What are your priorities for the next twelve months?
"In a situation where the whole of Europe is rather stagnating and sales are even dropping in some markets, we must consolidate our position in the first place. Škoda Auto has a good starting position to achieve that goal. However, we must also define our future and a strategy of our brand and products, which models and when we will innovate; we must look for new segments and products to fill these segments with.
"We have the first generation of the Fabia and Octavia behind us, we have begun the second generation, and the question arises what else we can do. For this reason, we must adapt strategic decisions.
"We also have to think about how to further integrate the Škoda brand into the group in order to create positive synergy for Škoda but also to bring something to the group ourselves. At the beginning, know-how was only streamed from the group to Škoda Auto, whereas now we have enough competent engineers to offer their knowledge for the benefit of the Group. This is another challenge for us."
The Korean car makers have lately made significant headway. Even recently, Škoda cars were said to compete with Volvo; nowadays, there are also talks about Hyundai. Where can you see your greatest competitors now
"If we look where our customers come from, we can say that Škoda is a widely-defined brand. It is of interest to customers of European brands, but also to those of Japanese or Korean brands. Its engagement is wide, which means that it is healthy. We said a year ago that Volvo could be our strategic competitor; we have already outclassed this make. That was a challenge for us, and we have succeeded.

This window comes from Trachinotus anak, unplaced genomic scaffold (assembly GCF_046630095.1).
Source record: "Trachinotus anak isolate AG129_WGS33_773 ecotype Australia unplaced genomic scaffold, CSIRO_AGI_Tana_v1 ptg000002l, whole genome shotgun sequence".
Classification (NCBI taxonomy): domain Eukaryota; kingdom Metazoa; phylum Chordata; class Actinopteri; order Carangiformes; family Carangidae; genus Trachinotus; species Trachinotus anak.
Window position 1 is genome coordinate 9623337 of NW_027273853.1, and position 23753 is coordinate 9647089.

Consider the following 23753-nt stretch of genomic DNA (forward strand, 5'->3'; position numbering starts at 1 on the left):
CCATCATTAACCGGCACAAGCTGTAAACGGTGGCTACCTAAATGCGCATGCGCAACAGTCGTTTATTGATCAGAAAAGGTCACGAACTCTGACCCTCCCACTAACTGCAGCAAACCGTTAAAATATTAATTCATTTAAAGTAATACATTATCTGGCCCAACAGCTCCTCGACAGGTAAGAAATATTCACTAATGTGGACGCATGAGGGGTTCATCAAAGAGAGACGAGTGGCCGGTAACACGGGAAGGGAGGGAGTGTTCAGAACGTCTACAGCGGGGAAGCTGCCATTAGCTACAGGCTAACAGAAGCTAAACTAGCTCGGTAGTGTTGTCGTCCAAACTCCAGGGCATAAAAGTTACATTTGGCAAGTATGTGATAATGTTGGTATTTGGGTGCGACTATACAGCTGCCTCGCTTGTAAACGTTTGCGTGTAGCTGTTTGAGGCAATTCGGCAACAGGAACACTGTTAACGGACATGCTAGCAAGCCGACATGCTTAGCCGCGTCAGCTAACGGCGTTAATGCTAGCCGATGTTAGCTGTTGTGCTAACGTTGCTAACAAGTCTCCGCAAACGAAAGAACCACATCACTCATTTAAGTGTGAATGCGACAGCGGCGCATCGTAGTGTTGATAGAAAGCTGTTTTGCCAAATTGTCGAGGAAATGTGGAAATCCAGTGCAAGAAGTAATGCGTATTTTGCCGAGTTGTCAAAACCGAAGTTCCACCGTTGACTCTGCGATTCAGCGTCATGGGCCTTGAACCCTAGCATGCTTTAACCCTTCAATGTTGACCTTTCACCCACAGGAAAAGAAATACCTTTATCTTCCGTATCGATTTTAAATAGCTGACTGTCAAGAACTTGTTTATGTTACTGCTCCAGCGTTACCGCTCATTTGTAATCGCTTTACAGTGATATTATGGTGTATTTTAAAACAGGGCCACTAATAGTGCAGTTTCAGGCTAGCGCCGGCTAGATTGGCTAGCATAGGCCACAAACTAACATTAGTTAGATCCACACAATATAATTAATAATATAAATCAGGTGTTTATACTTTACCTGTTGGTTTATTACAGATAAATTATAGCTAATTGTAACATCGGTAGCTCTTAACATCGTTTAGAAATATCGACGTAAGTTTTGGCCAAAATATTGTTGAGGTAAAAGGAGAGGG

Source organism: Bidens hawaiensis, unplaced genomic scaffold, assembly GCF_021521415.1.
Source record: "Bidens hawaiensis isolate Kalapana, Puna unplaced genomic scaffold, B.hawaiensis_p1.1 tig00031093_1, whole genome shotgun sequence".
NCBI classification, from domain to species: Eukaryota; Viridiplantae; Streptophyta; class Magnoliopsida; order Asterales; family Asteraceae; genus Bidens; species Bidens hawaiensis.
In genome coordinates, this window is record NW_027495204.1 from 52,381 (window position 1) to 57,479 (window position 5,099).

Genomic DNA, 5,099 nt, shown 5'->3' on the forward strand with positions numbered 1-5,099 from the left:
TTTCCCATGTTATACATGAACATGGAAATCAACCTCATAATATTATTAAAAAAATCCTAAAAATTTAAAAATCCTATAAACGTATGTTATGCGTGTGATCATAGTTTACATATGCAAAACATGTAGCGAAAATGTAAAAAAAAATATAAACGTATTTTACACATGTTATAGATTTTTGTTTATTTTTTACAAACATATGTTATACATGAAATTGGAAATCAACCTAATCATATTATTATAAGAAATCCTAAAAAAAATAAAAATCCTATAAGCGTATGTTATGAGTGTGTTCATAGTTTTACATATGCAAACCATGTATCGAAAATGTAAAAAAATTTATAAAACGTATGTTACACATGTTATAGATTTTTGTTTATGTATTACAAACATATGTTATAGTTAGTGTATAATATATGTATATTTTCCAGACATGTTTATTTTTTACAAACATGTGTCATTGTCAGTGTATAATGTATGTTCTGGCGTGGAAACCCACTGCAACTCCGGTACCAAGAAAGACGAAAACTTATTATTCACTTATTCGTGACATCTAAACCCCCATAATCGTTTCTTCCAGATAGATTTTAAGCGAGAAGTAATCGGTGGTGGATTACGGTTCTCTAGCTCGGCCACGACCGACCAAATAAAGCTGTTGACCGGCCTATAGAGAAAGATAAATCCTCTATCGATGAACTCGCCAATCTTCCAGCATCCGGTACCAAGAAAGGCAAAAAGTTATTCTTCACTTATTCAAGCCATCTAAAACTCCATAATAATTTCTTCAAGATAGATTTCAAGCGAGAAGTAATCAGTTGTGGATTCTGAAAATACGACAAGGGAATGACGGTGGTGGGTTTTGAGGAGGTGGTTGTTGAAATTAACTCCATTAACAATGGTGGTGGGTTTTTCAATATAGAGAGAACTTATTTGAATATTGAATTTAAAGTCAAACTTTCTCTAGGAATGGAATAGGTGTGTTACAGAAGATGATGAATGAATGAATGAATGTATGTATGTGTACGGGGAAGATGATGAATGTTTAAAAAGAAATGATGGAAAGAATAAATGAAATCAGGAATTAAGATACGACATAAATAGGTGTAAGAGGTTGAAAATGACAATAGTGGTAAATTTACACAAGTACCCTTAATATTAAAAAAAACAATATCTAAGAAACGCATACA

"At present, we concentrate on Western European competition; our corporate identity is expressed in the slogan "Simply Clever", the task of which is to communicate that our goal is to be attractive, to manufacture smart products and to accommodate a demanding customer.
If Renault is called the creator of cars ("Créateur d‘Automobiles") and a specialist in details, we prove to be this in every respect, as evidenced by our products. "Simply clever" means that our offer is reasonable and intelligent, our design is attractive, which is Peugeot’s pride, and we have also achieved Volvo’s quality. I must repeat that we are a European-oriented company as to production, quality and style, and we are at least equal to the Asian competition."
Dacia Logan appeared on the Central and East European market, and a mini model will soon come from Toyota’s and PSA’s joint factory in Cologne. Will Škoda Auto respond to that? The media wonder about whether you consider transformation of the Fabia into a smalle rmodel."